Language Selection

English French German Italian Portuguese Spanish

Kernel Log: Coming in 2.6.34 (Part 1) - Network Support

Filed under
Linux

Expected for release in May, Linux kernel version 2.6.34 contains several new network drivers and various advancements designed to improve network performance or increase network configuration flexibility, which will particularly impact virtualisation.

The development of 2.6.34 has been slightly less smooth than usual: First, Torvalds baffled many developers with a shorter merge window, then RC2 was released comparatively late and included more changes than usual; furthermore, both versions contained significant problems, as Torvalds had to admit when releasing RC3. RC4 has now been released after two weeks, longer than the normal weekly release cycle. Torvalds explained that this was due to "hunting a really annoying VM regression".

Despite this bumpy start, all the major changes for the next version in the main development line should have now made it into the Linux source code management system – therefore, the Kernel Log is already in a position to provide a comprehensive overview of the most important advancements of Linux 2.6.34, which is due for release in May. The Kernel Log will provide the usual multi-part series of articles which will cover the kernel's various functional areas step by step. This, the first part in the "Coming in 2.6.34" mini series discusses the changes that affect the kernel's network support; further articles in the coming weeks will deal with the improvements in terms of storage hardware, file systems, graphics support, architecture code, drivers and various other functional areas.

LAN, WLAN, Network Stack, etc.




Also: Linux: 2.6.34-rc4, "Hunting A Really Annoying VM Regression"

More in Tux Machines

Changing times, busy times and why Google will save Usenet.

Linux however has succeeded by way of form factors diversifying. Be it Android phones or tablets there is a big shift with the mainstream consumer in terms of what devices they want and here Linux has excelled. In 2008 my decision remove my Microsoft dependency was for reasons of the control they had on the desktop, the practices alleged against them and the dubious tactics some of their advocates used to promote the products. I also wholeheartedly agree with the ethos of FOSS which was another contributory factor. Today, my feelings about FOSS have not changed, there are caveats to my opinions of FOSS (especially in gaming) but I’ve covered that before in other articles. Today I avoid Microsoft not because I feel the need to make a stand against its behaviour, its because I don’t need them. I support Microsoft being a “choice” in the market as I support user freedom, but as for what Microsoft can offer me (regardless of its past) there is nothing. Read more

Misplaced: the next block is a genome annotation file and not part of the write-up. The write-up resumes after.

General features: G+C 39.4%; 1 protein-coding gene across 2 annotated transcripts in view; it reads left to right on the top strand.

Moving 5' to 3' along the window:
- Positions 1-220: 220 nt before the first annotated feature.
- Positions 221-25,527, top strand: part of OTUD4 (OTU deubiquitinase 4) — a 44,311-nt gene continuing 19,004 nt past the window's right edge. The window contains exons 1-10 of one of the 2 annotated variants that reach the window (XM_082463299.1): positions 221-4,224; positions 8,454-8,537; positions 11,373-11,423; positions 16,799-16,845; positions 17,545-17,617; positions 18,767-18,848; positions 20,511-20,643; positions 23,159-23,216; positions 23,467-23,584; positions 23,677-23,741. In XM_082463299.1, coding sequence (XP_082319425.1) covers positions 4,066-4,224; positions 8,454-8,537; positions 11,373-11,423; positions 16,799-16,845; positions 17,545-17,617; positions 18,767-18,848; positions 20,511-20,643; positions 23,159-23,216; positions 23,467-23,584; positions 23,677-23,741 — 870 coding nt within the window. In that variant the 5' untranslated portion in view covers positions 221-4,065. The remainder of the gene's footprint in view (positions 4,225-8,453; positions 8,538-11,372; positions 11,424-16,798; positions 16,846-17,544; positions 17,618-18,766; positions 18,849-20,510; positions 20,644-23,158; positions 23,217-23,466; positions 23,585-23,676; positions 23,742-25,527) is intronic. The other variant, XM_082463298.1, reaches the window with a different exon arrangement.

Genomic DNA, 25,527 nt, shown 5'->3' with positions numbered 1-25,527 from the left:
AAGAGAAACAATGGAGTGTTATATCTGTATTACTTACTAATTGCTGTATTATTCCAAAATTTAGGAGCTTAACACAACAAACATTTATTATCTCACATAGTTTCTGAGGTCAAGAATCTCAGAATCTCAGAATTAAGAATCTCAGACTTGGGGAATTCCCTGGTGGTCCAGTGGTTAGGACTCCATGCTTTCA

Eltechs Debuts x86 Crossover Platform for ARM Tablets, Mini-PCs

The product, called ExaGear Desktop, runs x86 operating systems on top of hardware devices using ARMv7 CPUs. That's significant because x86 software, which is the kind that runs natively on most computing platforms today, does not generally work on ARM hardware unless software developers undertake the considerable effort of porting it. Since few are likely to do that, having a way to run x86 applications on ARM devices is likely to become increasingly important as more ARM-based tablets and portable computers come to market. That said, the ExaGear Desktop, which Eltechs plans to make available next month, currently has some steep limitations. First, it only supports Ubuntu Linux. And while Eltechs said support for additional Linux distributions is forthcoming, there's no indication the product will be able to run x86 builds of Windows on ARM hardware, a feat that is likely to be in much greater demand than Linux compatibility. Read more

It's Elementary, with Sparks, and Unity

In today's Linux news Jack Wallen review Elementary OS and says it's not just the poor man's Apple. Jack Germain reviewed SparkyLinux GameOver yesterday and said it's a win-win. Linux Tycoon Bryan Lunduke testdrives Ubuntu's Unity today in the latest entry in his desktop-a-week series. And finally tonight, just what the heck is this Docker thing everybody keeps talking about? Read more

5 Linux distributions for very old computers

This is part 4 in a series of articles designed to help you choose the right Linux distribution for your circumstances. Here are the links to the first three parts: Which desktop environment should you use? 5 easiest to use Linux distributions for modern machines 5 easiest to use Linux distributions for older machines Some of you will have computers that are really old and none of the solutions presented thus far are of much use. This guide lists those distributions designed to run with limited RAM, limited disk space and limited graphics capabilities. Ease of use is sometimes comprimised when using the really light distributions but once you get used to them they are every bit as functional as a Ubuntu or Linux Mint. Read more